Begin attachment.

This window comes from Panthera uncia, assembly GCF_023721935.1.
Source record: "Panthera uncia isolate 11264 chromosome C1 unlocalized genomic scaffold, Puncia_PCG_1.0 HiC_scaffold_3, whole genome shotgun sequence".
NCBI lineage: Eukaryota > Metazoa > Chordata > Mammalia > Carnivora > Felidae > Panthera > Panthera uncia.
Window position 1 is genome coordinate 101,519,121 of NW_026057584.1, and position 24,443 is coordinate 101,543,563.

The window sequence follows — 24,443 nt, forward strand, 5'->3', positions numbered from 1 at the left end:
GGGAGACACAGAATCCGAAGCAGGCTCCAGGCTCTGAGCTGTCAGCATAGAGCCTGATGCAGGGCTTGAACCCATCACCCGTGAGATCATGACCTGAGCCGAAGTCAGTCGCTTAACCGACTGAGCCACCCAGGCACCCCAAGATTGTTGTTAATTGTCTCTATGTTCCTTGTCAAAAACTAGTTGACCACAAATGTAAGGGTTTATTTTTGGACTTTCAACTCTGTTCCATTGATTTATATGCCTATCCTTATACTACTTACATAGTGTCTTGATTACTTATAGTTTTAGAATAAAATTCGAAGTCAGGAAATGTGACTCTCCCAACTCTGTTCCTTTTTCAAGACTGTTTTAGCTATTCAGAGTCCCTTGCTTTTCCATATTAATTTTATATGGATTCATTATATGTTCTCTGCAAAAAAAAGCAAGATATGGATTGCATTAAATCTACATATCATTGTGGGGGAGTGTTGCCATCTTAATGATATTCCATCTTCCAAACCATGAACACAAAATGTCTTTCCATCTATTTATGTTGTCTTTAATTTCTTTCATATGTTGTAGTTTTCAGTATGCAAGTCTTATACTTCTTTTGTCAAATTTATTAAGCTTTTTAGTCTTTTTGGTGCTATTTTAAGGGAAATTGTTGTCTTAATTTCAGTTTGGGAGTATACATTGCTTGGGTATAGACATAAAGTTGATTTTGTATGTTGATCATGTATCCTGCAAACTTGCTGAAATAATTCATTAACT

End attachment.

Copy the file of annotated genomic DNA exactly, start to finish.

This window comes from Panthera uncia, assembly GCF_023721935.1.
Source record: "Panthera uncia isolate 11264 chromosome C1 unlocalized genomic scaffold, Puncia_PCG_1.0 HiC_scaffold_3, whole genome shotgun sequence".
NCBI lineage: Eukaryota > Metazoa > Chordata > Mammalia > Carnivora > Felidae > Panthera > Panthera uncia.
Window position 1 is genome coordinate 101,519,121 of NW_026057584.1, and position 24,443 is coordinate 101,543,563.

The window sequence follows — 24,443 nt, forward strand, 5'->3', positions numbered from 1 at the left end:
GGGAGACACAGAATCCGAAGCAGGCTCCAGGCTCTGAGCTGTCAGCATAGAGCCTGATGCAGGGCTTGAACCCATCACCCGTGAGATCATGACCTGAGCCGAAGTCAGTCGCTTAACCGACTGAGCCACCCAGGCACCCCAAGATTGTTGTTAATTGTCTCTATGTTCCTTGTCAAAAACTAGTTGACCACAAATGTAAGGGTTTATTTTTGGACTTTCAACTCTGTTCCATTGATTTATATGCCTATCCTTATACTACTTACATAGTGTCTTGATTACTTATAGTTTTAGAATAAAATTCGAAGTCAGGAAATGTGACTCTCCCAACTCTGTTCCTTTTTCAAGACTGTTTTAGCTATTCAGAGTCCCTTGCTTTTCCATATTAATTTTATATGGATTCATTATATGTTCTCTGCAAAAAAAAGCAAGATATGGATTGCATTAAATCTACATATCATTGTGGGGGAGTGTTGCCATCTTAATGATATTCCATCTTCCAAACCATGAACACAAAATGTCTTTCCATCTATTTATGTTGTCTTTAATTTCTTTCATATGTTGTAGTTTTCAGTATGCAAGTCTTATACTTCTTTTGTCAAATTTATTAAGCTTTTTAGTCTTTTTGGTGCTATTTTAAGGGAAATTGTTGTCTTAATTTCAGTTTGGGAGTATACATTGCTTGGGTATAGACATAAAGTTGATTTTGTATGTTGATCATGTATCCTGCAAACTTGCTGAAATAATTCATTAACT